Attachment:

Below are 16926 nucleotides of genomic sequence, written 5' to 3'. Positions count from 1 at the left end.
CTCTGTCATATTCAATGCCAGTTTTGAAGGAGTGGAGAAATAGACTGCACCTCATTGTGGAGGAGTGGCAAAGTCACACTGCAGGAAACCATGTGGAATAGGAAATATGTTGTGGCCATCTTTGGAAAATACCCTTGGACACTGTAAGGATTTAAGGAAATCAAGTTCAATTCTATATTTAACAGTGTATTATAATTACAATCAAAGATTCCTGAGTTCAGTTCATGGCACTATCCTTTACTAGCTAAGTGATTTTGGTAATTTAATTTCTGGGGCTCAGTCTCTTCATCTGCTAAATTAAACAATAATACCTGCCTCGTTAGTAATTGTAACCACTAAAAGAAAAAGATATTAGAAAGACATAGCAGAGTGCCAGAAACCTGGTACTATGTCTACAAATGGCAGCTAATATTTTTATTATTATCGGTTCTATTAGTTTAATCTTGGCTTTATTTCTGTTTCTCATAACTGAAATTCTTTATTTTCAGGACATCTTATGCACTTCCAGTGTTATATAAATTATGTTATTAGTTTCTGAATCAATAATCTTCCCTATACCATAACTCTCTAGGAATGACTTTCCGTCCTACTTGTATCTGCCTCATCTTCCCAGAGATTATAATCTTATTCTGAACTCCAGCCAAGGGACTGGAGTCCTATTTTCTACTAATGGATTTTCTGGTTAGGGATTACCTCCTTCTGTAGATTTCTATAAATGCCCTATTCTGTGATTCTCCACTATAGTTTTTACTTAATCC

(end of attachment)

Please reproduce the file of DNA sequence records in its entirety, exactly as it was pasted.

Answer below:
Below are 16926 nucleotides of genomic sequence, written 5' to 3'. Positions count from 1 at the left end.
CTCTGTCATATTCAATGCCAGTTTTGAAGGAGTGGAGAAATAGACTGCACCTCATTGTGGAGGAGTGGCAAAGTCACACTGCAGGAAACCATGTGGAATAGGAAATATGTTGTGGCCATCTTTGGAAAATACCCTTGGACACTGTAAGGATTTAAGGAAATCAAGTTCAATTCTATATTTAACAGTGTATTATAATTACAATCAAAGATTCCTGAGTTCAGTTCATGGCACTATCCTTTACTAGCTAAGTGATTTTGGTAATTTAATTTCTGGGGCTCAGTCTCTTCATCTGCTAAATTAAACAATAATACCTGCCTCGTTAGTAATTGTAACCACTAAAAGAAAAAGATATTAGAAAGACATAGCAGAGTGCCAGAAACCTGGTACTATGTCTACAAATGGCAGCTAATATTTTTATTATTATCGGTTCTATTAGTTTAATCTTGGCTTTATTTCTGTTTCTCATAACTGAAATTCTTTATTTTCAGGACATCTTATGCACTTCCAGTGTTATATAAATTATGTTATTAGTTTCTGAATCAATAATCTTCCCTATACCATAACTCTCTAGGAATGACTTTCCGTCCTACTTGTATCTGCCTCATCTTCCCAGAGATTATAATCTTATTCTGAACTCCAGCCAAGGGACTGGAGTCCTATTTTCTACTAATGGATTTTCTGGTTAGGGATTACCTCCTTCTGTAGATTTCTATAAATGCCCTATTCTGTGATTCTCCACTATAGTTTTTACTTAATCC